I always believed that life is divided into several “eras”, which are supposed to collapse at some point or another, in order to give birth to a new kind of “era”.
This is the tale of one of those collapses.
(Lis cet article en Français, bébé!)
4 years ago, I lost my dream job.
You may not know, but before being a novice adventurer, I was a bookseller.
I had been selling comic books for almost 5 years and the company I used to work for, Virgin Stores (yeah you know, Richard Branson’s brand), was about to shut down, out of bankruptcy.
1 000 employees were about to be fired. In France in 2013, it wasn’t that much. Companies were shutting down (almost) every day, leaving some angry, powerless and helpless people on the sidewalk.
But believe me, when this shit happens to you, you don’t tend to minimise. It’s actually a huge slap in your face.
4 years ago, I stood up for a cause, I stood up for a job I still believe is one of the most beautiful jobs ever, I stood up for the importance of culture, and I stood up for my beloved co-workers who happened to become friends over time. But moreover, and for the first time in my life, I stood up for myself. I could feel it in my guts: “Céline, if you don’t fight for yourself right now, you’re gonna regret this for the rest of your life.” So, I stood up and fought for myself. I just couldn’t sit and watch the ship sinking into the deep ocean.
4 years ago, we went on strike. Demonstrations at first, in Strasbourg and Paris, then we decided to occupy our store. Day and night. It lasted 11 days. In those dark and uncertain days, we managed to be creative, aggressive, and damn active. Interviews, concerts, art happenings and installations, picnics on the sidewalk in front of the closed gate, powerful anti-conformists slogans: we were so damn resourceful during this strike.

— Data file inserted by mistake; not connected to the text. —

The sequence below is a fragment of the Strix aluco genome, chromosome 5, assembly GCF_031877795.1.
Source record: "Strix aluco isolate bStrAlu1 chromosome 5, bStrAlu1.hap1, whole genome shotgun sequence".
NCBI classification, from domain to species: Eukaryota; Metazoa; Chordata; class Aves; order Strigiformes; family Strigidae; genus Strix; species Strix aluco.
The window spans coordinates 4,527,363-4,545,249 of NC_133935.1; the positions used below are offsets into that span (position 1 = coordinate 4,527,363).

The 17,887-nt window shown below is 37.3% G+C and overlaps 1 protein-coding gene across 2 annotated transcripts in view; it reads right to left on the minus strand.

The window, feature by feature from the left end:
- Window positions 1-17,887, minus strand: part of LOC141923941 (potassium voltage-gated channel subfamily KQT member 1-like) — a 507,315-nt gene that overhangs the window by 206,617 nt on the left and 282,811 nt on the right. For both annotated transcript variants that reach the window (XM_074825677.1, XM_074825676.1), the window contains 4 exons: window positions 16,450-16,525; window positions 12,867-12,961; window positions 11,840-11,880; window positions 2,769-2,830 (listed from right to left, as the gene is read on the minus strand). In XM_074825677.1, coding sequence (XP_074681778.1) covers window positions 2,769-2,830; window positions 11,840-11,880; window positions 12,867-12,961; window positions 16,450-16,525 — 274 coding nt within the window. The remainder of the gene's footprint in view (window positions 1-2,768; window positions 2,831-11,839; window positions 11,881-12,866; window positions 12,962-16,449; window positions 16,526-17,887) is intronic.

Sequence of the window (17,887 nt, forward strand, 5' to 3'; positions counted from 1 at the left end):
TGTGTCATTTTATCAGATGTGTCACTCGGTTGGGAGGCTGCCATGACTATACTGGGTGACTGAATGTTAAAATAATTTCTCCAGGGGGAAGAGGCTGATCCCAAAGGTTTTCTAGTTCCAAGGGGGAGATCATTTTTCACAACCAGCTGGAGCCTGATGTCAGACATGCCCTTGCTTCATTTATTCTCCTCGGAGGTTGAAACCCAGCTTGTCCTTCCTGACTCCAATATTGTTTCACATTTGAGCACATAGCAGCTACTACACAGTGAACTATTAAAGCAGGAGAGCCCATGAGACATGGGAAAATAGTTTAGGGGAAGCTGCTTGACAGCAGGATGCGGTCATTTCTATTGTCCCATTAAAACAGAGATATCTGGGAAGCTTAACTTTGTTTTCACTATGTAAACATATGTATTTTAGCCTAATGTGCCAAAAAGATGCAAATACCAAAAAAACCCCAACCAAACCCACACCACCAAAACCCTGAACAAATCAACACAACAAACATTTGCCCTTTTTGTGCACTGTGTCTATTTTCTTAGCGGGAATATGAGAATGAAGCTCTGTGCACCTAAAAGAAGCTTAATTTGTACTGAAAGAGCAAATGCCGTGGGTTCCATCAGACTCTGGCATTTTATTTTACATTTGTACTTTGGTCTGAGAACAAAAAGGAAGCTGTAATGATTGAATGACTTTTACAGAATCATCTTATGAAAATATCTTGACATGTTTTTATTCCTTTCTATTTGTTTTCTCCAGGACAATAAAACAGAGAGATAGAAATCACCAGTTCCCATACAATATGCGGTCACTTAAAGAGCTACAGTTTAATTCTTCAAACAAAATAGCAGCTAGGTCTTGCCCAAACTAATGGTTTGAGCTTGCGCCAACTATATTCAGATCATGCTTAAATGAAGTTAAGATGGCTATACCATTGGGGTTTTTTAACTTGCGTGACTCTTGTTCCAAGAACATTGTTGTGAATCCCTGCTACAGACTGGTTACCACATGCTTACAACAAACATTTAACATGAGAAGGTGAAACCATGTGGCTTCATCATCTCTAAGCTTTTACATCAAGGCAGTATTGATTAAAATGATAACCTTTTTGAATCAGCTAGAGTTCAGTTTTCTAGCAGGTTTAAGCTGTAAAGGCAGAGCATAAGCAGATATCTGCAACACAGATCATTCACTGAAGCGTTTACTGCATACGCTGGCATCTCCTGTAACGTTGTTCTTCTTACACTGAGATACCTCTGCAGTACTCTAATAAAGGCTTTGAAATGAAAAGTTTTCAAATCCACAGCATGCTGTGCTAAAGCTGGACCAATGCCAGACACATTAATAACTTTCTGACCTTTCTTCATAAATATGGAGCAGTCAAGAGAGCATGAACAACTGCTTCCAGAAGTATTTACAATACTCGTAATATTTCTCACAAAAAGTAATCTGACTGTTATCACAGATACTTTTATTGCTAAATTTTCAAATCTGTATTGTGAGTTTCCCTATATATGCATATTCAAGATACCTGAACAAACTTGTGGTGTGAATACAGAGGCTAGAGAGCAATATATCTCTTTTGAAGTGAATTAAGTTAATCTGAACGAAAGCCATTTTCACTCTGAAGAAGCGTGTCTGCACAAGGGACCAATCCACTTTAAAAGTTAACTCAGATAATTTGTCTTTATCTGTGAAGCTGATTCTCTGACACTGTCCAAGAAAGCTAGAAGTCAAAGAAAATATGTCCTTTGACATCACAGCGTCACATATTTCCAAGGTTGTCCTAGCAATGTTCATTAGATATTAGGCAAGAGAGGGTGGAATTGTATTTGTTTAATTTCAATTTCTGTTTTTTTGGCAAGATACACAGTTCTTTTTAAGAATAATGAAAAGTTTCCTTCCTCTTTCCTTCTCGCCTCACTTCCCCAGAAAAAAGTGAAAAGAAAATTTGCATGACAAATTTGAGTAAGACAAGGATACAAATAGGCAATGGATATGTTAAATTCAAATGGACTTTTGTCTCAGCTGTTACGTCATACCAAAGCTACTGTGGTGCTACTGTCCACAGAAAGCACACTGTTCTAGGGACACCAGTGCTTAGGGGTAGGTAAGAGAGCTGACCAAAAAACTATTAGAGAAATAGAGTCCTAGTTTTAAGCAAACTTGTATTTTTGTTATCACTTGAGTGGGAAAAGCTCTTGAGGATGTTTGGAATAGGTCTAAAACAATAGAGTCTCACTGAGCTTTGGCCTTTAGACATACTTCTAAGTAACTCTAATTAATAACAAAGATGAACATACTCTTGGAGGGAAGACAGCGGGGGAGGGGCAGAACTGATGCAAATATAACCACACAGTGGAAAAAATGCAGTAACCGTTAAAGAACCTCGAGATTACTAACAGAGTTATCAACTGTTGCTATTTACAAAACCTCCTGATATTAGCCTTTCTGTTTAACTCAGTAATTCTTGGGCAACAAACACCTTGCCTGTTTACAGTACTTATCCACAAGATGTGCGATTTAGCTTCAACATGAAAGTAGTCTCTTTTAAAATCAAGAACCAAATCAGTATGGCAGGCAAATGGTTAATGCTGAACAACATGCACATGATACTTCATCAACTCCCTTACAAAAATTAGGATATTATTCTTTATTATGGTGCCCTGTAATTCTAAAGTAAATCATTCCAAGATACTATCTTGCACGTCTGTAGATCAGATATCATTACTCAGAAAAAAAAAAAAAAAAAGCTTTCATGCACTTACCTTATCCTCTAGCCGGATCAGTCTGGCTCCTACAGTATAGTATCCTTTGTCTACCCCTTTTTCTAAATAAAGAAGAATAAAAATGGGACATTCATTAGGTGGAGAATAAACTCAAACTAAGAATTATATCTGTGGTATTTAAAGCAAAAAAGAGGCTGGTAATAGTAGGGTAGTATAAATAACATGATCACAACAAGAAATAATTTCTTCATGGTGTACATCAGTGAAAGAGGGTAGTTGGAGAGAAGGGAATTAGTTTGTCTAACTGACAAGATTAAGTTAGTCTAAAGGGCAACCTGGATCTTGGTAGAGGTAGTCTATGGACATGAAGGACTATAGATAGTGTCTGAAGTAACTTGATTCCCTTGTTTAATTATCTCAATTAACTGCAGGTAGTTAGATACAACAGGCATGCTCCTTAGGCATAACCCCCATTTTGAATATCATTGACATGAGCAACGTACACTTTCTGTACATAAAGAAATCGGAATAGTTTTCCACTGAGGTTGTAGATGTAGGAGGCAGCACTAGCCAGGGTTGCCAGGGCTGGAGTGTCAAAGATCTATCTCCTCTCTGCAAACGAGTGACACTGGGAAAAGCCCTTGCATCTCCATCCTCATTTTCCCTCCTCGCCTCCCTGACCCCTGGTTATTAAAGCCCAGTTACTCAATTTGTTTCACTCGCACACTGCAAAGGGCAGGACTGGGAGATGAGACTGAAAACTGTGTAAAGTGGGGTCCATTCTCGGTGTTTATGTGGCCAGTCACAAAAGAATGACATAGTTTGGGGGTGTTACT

It almost felt like summer camp: we were gathering every day in the empty shop, sipping coffee or tea and debating on which actions we had to take next. We were sleeping on inflated mattresses scattered around the CD shelves on the second floor. As usual, the air conditioning wasn’t working and it was so hot this month of June in 2013, we barely slept at all. I remember the heat, and that moment we decided with my friend Elsa to get a foot bath into the basement sink –it was where were located our staff room and the bathrooms. We even managed to watch Games of Thrones, the Red Wedding episode, which we displayed on the shop’s giant TV, in the DVD department. Everybody outside was getting all crazy about that episode, but we were stuck inside, in our own strike team bubble. I still remember us screaming out of astonishment in the end, our flabbergasted cries resonating all around the empty shop.
4 years ago, in all of our pain and despair, we found the strength to stand up for ourselves, we found happiness and pride, and we found random generosity from ex-customers and passers-by who were bringing us food, cheering and comfort. This was my first true experience of random acts of kindness.
4 years ago, we won. We got decent redundancy compensations, facilities to get training for new job opportunities – and most of all the pride of being more than anonymous employees they could just fire without even a decent thank you. I remember us welcoming the news of our victory with a wild dance under the rain, in front of our massive 3 storeys’ Virgin Megastore in Strasbourg which was living its last moment.